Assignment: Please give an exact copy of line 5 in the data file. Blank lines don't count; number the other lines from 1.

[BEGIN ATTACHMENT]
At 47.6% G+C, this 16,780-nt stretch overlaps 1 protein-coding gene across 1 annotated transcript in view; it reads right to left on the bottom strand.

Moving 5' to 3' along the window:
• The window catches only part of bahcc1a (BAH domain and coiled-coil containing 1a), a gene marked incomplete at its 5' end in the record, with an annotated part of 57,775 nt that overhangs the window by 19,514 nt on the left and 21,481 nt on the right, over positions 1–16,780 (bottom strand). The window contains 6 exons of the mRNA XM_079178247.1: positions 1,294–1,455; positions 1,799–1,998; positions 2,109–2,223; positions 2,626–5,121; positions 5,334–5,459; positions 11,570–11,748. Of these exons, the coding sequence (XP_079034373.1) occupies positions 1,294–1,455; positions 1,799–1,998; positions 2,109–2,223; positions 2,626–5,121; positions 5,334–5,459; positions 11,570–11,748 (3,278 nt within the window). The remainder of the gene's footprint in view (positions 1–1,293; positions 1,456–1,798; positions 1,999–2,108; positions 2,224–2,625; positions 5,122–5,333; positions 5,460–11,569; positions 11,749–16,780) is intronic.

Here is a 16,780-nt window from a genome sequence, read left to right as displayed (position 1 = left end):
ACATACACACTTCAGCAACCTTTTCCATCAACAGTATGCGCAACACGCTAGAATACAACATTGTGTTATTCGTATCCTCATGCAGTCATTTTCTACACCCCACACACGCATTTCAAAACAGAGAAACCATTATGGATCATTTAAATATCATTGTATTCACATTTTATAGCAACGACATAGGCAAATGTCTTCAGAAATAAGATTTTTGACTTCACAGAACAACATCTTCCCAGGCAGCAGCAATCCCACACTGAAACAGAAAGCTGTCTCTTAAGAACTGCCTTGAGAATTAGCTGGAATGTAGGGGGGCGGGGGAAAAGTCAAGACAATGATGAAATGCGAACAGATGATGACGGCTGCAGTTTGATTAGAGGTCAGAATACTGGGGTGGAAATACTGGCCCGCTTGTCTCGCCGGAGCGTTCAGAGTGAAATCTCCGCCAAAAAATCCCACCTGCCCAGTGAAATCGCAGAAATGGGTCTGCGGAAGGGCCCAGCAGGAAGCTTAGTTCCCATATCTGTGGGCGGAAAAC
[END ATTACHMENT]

ACATACACACTTCAGCAACCTTTTCCATCAACAGTATGCGCAACACGCTAGAATACAACATTGTGTTATTCGTATCCTCATGCAGTCATTTTCTACACCCCACACACGCATTTCAAAACAGAGAAACCATTATGGATCATTTAAATATCATTGTATTCACATTTTATAGCAACGACATAGGCAAATGTCTTCAGAAATAAGATTTTTGACTTCACAGAACAACATCTTCCCAGGCAGCAGCAATCCCACACTGAAACAGAAAGCTGTCTCTTAAGAACTGCCTTGAGAATTAGCTGGAATGTAGGGGGGCGGGGGAAAAGTCAAGACAATGATGAAATGCGAACAGATGATGACGGCTGCAGTTTGATTAGAGGTCAGAATACTGGGGTGGAAATACTGGCCCGCTTGTCTCGCCGGAGCGTTCAGAGTGAAATCTCCGCCAAAAAATCCCACCTGCCCAGTGAAATCGCAGAAATGGGTCTGCGGAAGGGCCCAGCAGGAAGCTTAGTTCCCATATCTGTGGGCGGAAAAC